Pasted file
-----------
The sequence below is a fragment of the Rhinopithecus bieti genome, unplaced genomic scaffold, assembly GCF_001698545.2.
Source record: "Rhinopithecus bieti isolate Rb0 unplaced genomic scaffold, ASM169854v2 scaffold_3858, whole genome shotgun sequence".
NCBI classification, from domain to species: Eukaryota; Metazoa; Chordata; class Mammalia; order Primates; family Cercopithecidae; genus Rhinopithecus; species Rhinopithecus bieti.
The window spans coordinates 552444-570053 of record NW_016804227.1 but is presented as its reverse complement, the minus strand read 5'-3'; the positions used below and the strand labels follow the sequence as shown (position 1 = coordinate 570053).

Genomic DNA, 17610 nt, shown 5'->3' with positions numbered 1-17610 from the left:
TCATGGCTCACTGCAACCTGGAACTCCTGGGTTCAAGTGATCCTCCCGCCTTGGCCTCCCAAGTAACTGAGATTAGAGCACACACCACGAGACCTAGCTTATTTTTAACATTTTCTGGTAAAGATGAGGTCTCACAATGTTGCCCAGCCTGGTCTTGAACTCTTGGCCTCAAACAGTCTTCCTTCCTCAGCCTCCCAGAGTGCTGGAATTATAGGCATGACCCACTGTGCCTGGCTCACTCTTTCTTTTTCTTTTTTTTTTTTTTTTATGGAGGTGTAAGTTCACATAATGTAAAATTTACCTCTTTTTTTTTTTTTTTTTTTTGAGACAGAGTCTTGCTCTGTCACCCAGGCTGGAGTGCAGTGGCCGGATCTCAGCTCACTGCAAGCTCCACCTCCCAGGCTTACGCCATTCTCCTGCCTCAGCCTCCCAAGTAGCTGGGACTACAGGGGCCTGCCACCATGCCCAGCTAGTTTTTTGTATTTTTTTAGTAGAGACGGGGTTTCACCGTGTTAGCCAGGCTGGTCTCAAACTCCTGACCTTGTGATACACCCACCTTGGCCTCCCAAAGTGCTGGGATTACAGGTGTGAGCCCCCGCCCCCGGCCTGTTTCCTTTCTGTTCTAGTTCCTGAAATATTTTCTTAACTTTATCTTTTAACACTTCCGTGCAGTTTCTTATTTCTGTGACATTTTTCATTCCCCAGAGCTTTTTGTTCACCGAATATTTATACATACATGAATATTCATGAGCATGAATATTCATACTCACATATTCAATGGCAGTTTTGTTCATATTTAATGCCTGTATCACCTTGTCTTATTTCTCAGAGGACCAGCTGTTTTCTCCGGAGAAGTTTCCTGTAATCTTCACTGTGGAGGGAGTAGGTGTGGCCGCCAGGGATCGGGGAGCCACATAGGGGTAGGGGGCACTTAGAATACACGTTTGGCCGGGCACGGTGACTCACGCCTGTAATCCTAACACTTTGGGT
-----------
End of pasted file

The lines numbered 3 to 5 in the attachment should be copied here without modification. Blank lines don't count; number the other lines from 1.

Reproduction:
NCBI classification, from domain to species: Eukaryota; Metazoa; Chordata; class Mammalia; order Primates; family Cercopithecidae; genus Rhinopithecus; species Rhinopithecus bieti.
The window spans coordinates 552444-570053 of record NW_016804227.1 but is presented as its reverse complement, the minus strand read 5'-3'; the positions used below and the strand labels follow the sequence as shown (position 1 = coordinate 570053).

Genomic DNA, 17610 nt, shown 5'->3' with positions numbered 1-17610 from the left: